What's the fifty something man's view on poetry? Well I'm no stranger to it although I know virtually nothing about it's technicalities or intricacies or how to interpret the more complex poems. My school days hero was Walter de la Mare who wrote mystical and whimsical shorter poems. I bought books of comic poetry which I still read today, but I don't know a lot about serious poets. I once read John Betjeman who I thoroughly enjoyed because he didn't take himself too seriously and I could relate to what he was saying about upper middle class suburban life. Roger McGough is cool when I saw him deliver poetry to kids and the Barnsley poet, the delightful Ian McMillan who I have met a number of times a few years ago is just down right brilliant fun.
I can’t abide the national Daily Mail; they hate everything and everyone (as if they were so perfect and never made a mistake) and in particular anyone in public service is fair game to be shot down and their life ruined as a result. However for once, they published an article today (16 February 2009) intelligently written by Geoffrey Wansell who has clearly put some dispassionate research into the fascinating subject (honest) of one of the nation’s favourite Poem, ‘If’ by Rudyard Kipling.
Briefly, Wansell tells the story: Kipling published Rewards and Fairies in 1910, a collection of short stories and poems of which ‘If’ was one. Indeed, the poem was written to celebrate the achievements of a friend of his, a little known named Scottish born adventurer Dr Leander Starr Jameson. Jameson suffered at the hands of the British Government as a result of a military action in the land that eventually became South Africa, an action which was supported in planning at the time by the British Government.
Jameson led a group of men in a political raid that was designed to encourage an uprising as a result of him overrunning Johannesburg in Boer held Transvaal. The politics are too complicated for this blog, save to say that the country that is now South Africa was then divided into four colonies, two British: Cape Colony and Natal and two Boer: Orange Free State and Transvaal. Needless to say that the British Government when hearing of the intended raid, panicked and changed its mind. Fed up with the political arguments and bickering that arose about the plan from the Governments change of mind, Jameson went ahead but his raid failed miserably. Boer Government troops chased Jameson and his troops, killed 30 of his men and also cost him supplies and horses. He surrendered and was handed over to the British Government who tried him for the raid and imprisoned him for 15 months.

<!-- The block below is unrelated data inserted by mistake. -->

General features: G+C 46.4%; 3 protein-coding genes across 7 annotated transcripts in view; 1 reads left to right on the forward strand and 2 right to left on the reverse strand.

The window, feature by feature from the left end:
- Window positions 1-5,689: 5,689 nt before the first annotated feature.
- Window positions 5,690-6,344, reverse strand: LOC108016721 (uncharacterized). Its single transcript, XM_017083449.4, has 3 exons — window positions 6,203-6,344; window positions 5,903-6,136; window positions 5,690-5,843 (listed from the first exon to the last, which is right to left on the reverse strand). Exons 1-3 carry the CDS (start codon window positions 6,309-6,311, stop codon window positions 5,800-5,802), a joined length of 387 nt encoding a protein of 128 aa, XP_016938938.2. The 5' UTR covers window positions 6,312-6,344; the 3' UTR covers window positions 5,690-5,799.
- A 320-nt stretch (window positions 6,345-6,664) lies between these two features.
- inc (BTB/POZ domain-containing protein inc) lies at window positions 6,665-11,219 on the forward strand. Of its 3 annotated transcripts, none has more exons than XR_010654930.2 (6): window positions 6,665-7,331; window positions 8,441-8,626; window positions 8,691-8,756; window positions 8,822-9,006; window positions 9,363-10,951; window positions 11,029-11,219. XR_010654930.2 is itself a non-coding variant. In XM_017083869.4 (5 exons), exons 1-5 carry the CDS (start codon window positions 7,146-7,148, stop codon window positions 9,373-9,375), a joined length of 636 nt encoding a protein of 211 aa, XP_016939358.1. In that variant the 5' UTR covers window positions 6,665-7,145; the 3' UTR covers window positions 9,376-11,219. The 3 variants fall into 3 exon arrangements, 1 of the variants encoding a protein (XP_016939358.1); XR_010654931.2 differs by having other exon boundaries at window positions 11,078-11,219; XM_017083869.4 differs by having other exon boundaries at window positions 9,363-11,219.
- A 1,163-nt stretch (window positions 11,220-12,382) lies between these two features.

This action caused Cecil Rhodes to step down as the Prime Minister of the Cape Colony. Jameson, undaunted by his time in jail returned to South Africa to become Prime Minister of Cape Colony until just before the creation of South Africa in 1910. Jameson never revealed the extent of the British Government's support for the raid and Kipling paid tribute to him in his poem, but not more so than in his famous opening lines:
IF you can keep your head when all about you
Are losing theirs and blaming it on you…
Kipling, my dear blog friends had the courage to speak out against Jameson’s unjust treatment; Jameson, who acted whilst others dithered. Kilpling wrote about it and put his money where his mouth was by refusing a knighthood, an Order of Merit, the post of Poet Laureate and Companion of Honour.
This is about courage. Jameson's courage do do what he believed and Kipling's courage to defy the establishment for something he believed they had done wrong.
Jean Kerr in who wrote the book Please Don't Eat the Daisies in 1957 that was later turned into a film (1960) wrote, "If you can keep your head when all about you are losing theirs, it's just possible you haven't grasped the situation."
Thanks Jean, for bringing me back to earth.
One spelling mistake today.